Financial Conduct Authority prepares for a no-deal Brexit - just as Europe ups the ante

The Financial Conduct Authority (FCA) has published two consultation papers setting out and seeking comments on its proposed contingency plans in the event of a ‘hard’ Brexit on 29 March 2019 – an exit without a transition period after that date.

At the ‘point of exit’ from the European Union, the FCA will have responsibility for setting the standards and rules applying to all UK regulated financial concerns – including: Credit Rating Agencies, Trade Repositories and Data Reporting Services Providers. 

The UK financial sector, today, operates within a harmonised European-wide framework.

The two consultation papers focus on:

Amendments to the FCA Handbook and Binding Technical Standards; and

Temporary Permissions Regime, which will allow EEA firms and funds passporting into the UK to continue operating here for a limited period after Brexit while seeking full UK authorisation.

The FCA website states that it is working to ensure “as smooth a transition as possible as the UK prepares to leave the European Union and these consultations are an important part of this work.”

Nausicaa Delfas, Executive Director at the FCA commented: “The FCA is planning to be ready for a range of scenarios.  We are publishing two consultation papers to ensure that in the event the UK leaves the EU in March 2019 without an implementation period, we have a robust regulatory regime from day one and to ensure a smooth transition for EEA firms and funds currently passporting into the UK.  This is consistent with our aim to provide certainty and confidence for firms operating in the UK.  We welcome engagement from across the sector, as we continue with our preparations for Brexit.”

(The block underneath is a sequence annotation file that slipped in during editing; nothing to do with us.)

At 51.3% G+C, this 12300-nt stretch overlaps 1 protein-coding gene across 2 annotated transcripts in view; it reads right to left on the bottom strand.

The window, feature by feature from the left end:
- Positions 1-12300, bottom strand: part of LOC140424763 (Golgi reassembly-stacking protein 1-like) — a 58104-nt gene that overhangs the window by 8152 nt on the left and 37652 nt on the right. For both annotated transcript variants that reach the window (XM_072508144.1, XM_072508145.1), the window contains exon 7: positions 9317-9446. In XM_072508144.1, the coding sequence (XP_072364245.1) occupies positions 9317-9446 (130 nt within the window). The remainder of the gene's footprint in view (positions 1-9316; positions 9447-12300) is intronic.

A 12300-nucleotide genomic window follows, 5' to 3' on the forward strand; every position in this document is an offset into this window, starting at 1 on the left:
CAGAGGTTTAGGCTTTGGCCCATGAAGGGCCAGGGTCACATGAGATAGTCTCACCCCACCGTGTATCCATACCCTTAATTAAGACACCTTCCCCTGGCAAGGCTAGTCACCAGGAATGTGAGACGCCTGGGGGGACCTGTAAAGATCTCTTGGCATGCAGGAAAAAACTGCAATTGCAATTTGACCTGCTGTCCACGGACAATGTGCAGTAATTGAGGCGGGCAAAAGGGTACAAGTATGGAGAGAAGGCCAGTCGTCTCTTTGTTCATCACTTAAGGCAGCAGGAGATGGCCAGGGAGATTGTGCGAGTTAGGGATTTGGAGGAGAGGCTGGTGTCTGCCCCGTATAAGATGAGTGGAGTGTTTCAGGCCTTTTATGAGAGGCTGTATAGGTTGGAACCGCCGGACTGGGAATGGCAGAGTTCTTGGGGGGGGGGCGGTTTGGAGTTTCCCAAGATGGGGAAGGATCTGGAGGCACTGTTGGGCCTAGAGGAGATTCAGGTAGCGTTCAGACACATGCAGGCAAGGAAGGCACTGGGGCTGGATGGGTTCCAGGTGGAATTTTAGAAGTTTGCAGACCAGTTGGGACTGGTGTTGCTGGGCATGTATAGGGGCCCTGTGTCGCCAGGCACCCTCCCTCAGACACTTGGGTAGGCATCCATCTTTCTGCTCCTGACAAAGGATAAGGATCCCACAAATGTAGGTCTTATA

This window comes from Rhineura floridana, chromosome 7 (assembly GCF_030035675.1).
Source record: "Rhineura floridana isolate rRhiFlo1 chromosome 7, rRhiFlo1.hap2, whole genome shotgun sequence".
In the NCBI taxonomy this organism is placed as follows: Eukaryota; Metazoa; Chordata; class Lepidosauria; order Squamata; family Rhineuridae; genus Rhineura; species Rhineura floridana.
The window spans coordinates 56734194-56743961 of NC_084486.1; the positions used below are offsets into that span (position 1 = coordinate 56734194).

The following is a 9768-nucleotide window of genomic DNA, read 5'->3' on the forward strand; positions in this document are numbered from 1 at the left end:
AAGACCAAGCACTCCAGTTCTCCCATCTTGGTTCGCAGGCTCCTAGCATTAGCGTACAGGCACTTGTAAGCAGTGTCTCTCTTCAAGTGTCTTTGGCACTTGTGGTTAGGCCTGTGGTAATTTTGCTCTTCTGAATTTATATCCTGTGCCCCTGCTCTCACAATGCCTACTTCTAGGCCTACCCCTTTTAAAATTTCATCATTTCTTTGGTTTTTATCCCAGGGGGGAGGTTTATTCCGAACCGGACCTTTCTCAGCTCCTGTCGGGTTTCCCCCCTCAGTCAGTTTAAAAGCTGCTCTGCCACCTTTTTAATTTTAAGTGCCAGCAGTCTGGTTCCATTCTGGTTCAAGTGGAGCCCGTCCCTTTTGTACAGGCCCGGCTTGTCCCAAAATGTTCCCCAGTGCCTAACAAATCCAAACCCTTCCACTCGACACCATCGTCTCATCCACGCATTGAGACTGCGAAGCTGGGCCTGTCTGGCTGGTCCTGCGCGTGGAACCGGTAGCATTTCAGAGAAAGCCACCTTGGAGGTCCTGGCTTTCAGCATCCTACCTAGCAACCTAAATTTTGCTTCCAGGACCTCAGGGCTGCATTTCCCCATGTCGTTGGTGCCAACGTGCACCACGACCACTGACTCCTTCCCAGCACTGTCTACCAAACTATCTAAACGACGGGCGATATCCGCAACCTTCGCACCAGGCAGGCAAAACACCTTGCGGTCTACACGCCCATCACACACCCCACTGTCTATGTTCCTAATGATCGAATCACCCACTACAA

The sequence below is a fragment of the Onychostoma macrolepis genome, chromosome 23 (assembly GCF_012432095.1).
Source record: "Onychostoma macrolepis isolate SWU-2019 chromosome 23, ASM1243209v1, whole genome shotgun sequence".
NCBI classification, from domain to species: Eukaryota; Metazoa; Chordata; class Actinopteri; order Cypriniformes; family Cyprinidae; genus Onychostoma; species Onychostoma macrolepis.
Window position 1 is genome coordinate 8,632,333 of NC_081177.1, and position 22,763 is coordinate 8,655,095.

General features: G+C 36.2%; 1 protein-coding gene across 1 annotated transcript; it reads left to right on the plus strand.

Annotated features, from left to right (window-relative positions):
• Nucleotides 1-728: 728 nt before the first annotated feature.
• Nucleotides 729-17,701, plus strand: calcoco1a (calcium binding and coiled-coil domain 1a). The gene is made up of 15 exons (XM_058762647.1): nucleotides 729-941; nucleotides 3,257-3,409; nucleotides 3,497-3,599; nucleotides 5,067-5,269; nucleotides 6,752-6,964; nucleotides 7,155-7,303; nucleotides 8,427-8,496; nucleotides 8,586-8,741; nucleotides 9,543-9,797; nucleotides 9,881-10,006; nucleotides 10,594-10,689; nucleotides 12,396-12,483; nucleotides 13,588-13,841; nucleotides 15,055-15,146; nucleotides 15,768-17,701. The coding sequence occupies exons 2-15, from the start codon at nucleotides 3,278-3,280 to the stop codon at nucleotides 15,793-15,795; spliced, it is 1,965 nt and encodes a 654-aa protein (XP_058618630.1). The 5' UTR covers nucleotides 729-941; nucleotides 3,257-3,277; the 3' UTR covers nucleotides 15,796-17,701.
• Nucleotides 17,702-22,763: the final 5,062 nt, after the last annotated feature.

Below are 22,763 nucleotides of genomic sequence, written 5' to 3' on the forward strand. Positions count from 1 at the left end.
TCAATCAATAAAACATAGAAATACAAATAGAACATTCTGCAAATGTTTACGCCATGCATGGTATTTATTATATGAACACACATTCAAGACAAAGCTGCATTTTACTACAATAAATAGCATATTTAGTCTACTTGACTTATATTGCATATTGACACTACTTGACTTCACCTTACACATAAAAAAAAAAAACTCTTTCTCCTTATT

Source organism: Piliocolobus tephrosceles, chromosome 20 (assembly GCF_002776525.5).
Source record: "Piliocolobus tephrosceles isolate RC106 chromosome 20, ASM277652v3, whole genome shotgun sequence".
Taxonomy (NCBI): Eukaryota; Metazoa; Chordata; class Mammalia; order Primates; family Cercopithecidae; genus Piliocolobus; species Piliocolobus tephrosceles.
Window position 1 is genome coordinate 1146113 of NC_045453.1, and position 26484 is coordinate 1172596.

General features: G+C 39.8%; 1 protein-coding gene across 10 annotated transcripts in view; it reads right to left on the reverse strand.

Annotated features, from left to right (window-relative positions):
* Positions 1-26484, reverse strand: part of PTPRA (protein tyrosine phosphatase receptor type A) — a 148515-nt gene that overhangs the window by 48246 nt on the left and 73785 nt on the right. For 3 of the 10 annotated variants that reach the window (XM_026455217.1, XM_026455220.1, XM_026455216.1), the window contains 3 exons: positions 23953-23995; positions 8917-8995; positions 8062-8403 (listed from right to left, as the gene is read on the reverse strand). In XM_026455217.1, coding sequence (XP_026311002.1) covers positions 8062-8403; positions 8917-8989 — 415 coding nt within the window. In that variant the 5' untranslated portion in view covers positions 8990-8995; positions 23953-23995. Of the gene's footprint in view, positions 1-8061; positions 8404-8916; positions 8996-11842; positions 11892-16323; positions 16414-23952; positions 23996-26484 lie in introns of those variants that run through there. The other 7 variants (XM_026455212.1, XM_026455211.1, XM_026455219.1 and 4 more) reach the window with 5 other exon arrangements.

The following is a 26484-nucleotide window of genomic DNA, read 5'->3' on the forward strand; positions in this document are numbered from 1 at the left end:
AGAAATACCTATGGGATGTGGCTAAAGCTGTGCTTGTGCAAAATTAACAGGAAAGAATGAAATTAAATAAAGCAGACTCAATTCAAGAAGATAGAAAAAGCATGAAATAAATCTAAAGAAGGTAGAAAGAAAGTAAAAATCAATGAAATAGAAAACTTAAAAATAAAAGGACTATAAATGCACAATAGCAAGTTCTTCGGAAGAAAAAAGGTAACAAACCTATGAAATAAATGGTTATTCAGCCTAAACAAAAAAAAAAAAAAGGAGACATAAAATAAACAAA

Brexit Partners believe that business and commerce now need to carefully weigh the odds that the UK will leave the EU without a deal – and plan accordingly.  All the signs are that the parties to the negotiations are nowhere close to agreement.  Yesterday - 15 October - Prime Minister, Theresa May, reaffirmed her belief that: “no-deal is better than a bad deal.”  This came just 24 hours after an unscheduled Sunday meeting in Brussels between UK and EU Chief negotiators, Dominic Raab and Michel Barnier – that started full of optimism, ended in total impasse.

And her comments came just 48 hours ahead of the scheduled date to present a working draft Agreement to the 27 other EU Heads of State at a summit.  This day was scheduled in the calendar of the journey to Brexit over a year ago – and it is the last day to reach an Agreement that allows UK and EU governments and businesses the opportunity to complete the complex processes of approvals - and to make the detailed preparations needed for a smooth exit from Europe on 29 March 2019.

In the lead up to Wednesday’s summit Donald Tusk, President of the European Council, has piled further pressure on the UK saying today that: ” Unfortunately the report on the state of the negotiations that I got from Michel Barnier - as well as yesterday’s debate in the House of Commons - gives me no grounds for optimism before tomorrow’s European council on Brexit…”